photo: iStock

photo: iStock


Most help seeking begins in the context of suffering…

How God uses suffering

Bad day tonic (book review)

POSTCARDS FROM THE EDGEPostcards from the edge
Finding God In Hard Places
By Ian Coffey
IVP. 135 pages. £7.99
ISBN 978 1 783 592 050

The words we write ‘from the edge’ can often be the most insightful and profound, encapsulating what really matters when our journey is dark and challenging.

The rubbish is cleared away and the values that are lasting come to the fore. With warm transparency, a strong degree of emotional intelligence and a big pastoral heart, Ian Coffey explores the depths that many of us can experience when circumstances are desperate and we need to discover the God who walks with us during our most difficult times.

Characters in crisis

Each chapter deals with a biblical character facing crisis, but begins and ends with a contemporary story, or a personal illustration from the author himself. This adds to the book’s authenticity, making the applications real and giving a tone of relevance and integrity. The tough issues are addressed, the doubts and fears are explored and there is a refreshing absence of simplistic clichés and trite platitudes. The content is both substantial and accessible, an effective and helpful combination.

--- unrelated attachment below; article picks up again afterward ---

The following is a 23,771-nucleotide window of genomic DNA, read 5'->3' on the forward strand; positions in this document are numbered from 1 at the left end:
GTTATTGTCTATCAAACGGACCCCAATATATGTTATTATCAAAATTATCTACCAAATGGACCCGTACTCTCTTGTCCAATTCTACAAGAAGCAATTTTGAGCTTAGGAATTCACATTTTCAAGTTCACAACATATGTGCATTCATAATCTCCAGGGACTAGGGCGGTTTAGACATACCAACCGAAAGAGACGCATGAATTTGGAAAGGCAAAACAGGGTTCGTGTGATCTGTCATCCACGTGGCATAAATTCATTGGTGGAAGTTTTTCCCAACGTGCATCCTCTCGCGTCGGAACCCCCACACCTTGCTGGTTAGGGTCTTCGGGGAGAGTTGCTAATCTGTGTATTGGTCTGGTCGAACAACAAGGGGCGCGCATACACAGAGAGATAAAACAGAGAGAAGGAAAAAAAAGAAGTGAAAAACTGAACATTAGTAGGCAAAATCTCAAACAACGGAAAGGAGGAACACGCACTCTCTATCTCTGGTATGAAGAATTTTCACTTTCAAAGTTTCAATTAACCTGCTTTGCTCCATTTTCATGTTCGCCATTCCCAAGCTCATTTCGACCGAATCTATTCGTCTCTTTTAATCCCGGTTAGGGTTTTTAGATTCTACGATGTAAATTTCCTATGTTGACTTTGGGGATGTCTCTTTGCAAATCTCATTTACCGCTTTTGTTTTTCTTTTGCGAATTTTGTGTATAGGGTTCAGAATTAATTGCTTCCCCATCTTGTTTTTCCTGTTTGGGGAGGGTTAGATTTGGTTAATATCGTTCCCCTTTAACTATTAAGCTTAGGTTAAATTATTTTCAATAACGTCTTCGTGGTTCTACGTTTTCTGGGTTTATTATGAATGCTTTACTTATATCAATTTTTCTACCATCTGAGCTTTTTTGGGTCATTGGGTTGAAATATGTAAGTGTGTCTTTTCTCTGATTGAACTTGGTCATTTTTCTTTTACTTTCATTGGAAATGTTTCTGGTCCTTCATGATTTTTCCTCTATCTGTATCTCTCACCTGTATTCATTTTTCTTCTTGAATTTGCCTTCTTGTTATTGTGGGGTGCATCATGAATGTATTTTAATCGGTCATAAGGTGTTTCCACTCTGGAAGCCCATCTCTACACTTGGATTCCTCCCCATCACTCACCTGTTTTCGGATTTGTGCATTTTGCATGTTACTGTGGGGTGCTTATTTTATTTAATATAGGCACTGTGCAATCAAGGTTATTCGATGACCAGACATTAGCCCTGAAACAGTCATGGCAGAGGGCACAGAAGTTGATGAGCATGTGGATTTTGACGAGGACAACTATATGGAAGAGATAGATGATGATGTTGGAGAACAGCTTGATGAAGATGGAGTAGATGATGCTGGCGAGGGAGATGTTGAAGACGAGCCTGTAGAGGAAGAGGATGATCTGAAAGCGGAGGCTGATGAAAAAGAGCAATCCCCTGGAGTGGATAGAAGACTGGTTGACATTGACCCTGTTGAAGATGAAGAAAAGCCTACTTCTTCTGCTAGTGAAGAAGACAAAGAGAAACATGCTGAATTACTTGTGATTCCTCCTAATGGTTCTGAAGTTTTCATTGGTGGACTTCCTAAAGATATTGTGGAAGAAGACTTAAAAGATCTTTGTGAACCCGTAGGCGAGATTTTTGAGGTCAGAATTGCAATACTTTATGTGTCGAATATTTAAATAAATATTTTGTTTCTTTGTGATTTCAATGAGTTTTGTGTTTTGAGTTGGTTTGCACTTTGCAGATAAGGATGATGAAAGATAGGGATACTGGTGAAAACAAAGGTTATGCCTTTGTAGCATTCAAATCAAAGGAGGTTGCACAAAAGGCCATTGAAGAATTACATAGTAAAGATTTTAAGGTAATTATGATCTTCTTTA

Postcards from the Edge could very easily be used as a study guide in a group context (to read more click here)

Sian Baker
Lansdowne, Bournemouth.

This article was first published in the November issue of Evangelicals Now. For more news, articles or reviews, visit us online or subscribe to en for monthly updates.

Editors commentary: How to pray for the war

missileandjetWEBBalance is crucial. It is especially crucial when it is easy to swing to extremes.

Following the Commons’ decision on 2 December for RAF airstrikes against Islamic State in Syria after the terrorist atrocity in Paris, there is a new recognition that the UK is at war. Our security forces are thwarting many planned attacks, but there may be reprisals meted out on us. The question is: how can Christians be praying in a biblically sensible way?

Facing extremism

Of course we need to be balanced towards Islam. Many Muslims are civilised people of peace and we need to honour them. But with Hilary Benn’s speech to Parliament the penny seems to have dropped that those supporting Islamic state are as much fascists, seeing themselves as superior beings willing to liquidate all ‘inferiors’, as the Nazis. The West is now engaged in a Third World War. So, how should we pray?